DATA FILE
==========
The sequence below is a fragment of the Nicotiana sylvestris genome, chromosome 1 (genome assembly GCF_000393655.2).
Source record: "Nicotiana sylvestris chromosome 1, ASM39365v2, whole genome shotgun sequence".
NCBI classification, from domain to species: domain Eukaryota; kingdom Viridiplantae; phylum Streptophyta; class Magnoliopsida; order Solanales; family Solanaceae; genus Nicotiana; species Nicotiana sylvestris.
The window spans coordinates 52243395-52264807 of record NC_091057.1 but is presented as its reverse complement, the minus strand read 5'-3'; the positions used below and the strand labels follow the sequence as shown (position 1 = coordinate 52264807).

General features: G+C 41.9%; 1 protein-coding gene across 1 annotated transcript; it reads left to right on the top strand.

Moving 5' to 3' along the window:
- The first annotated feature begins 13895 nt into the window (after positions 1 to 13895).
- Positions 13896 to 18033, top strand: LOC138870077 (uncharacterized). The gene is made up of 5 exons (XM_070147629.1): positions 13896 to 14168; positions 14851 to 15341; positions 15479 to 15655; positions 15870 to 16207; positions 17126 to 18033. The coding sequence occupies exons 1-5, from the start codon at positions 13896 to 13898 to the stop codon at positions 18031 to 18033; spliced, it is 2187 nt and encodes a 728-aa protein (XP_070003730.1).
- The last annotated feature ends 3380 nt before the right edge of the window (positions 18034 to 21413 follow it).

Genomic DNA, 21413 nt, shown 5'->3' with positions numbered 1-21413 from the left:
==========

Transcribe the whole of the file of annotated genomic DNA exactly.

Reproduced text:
The sequence below is a fragment of the Nicotiana sylvestris genome, chromosome 1 (genome assembly GCF_000393655.2).
Source record: "Nicotiana sylvestris chromosome 1, ASM39365v2, whole genome shotgun sequence".
NCBI classification, from domain to species: domain Eukaryota; kingdom Viridiplantae; phylum Streptophyta; class Magnoliopsida; order Solanales; family Solanaceae; genus Nicotiana; species Nicotiana sylvestris.
The window spans coordinates 52243395-52264807 of record NC_091057.1 but is presented as its reverse complement, the minus strand read 5'-3'; the positions used below and the strand labels follow the sequence as shown (position 1 = coordinate 52264807).

General features: G+C 41.9%; 1 protein-coding gene across 1 annotated transcript; it reads left to right on the top strand.

Moving 5' to 3' along the window:
- The first annotated feature begins 13895 nt into the window (after positions 1 to 13895).
- Positions 13896 to 18033, top strand: LOC138870077 (uncharacterized). The gene is made up of 5 exons (XM_070147629.1): positions 13896 to 14168; positions 14851 to 15341; positions 15479 to 15655; positions 15870 to 16207; positions 17126 to 18033. The coding sequence occupies exons 1-5, from the start codon at positions 13896 to 13898 to the stop codon at positions 18031 to 18033; spliced, it is 2187 nt and encodes a 728-aa protein (XP_070003730.1).
- The last annotated feature ends 3380 nt before the right edge of the window (positions 18034 to 21413 follow it).

Genomic DNA, 21413 nt, shown 5'->3' with positions numbered 1-21413 from the left: